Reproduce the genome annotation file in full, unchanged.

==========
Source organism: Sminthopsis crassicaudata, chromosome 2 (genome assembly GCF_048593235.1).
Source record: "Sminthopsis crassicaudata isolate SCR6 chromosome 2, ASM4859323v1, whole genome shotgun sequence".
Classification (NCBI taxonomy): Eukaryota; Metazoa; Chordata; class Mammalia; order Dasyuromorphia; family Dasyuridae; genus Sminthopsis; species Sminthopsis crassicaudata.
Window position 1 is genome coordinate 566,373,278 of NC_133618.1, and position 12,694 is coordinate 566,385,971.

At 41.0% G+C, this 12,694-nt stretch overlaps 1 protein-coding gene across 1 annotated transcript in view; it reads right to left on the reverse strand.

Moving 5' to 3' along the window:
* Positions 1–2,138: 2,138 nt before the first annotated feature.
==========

Source organism: Sminthopsis crassicaudata, chromosome 2 (genome assembly GCF_048593235.1).
Source record: "Sminthopsis crassicaudata isolate SCR6 chromosome 2, ASM4859323v1, whole genome shotgun sequence".
Classification (NCBI taxonomy): Eukaryota; Metazoa; Chordata; class Mammalia; order Dasyuromorphia; family Dasyuridae; genus Sminthopsis; species Sminthopsis crassicaudata.
Window position 1 is genome coordinate 566,373,278 of NC_133618.1, and position 12,694 is coordinate 566,385,971.

At 41.0% G+C, this 12,694-nt stretch overlaps 1 protein-coding gene across 1 annotated transcript in view; it reads right to left on the reverse strand.

Moving 5' to 3' along the window:
* Positions 1–2,138: 2,138 nt before the first annotated feature.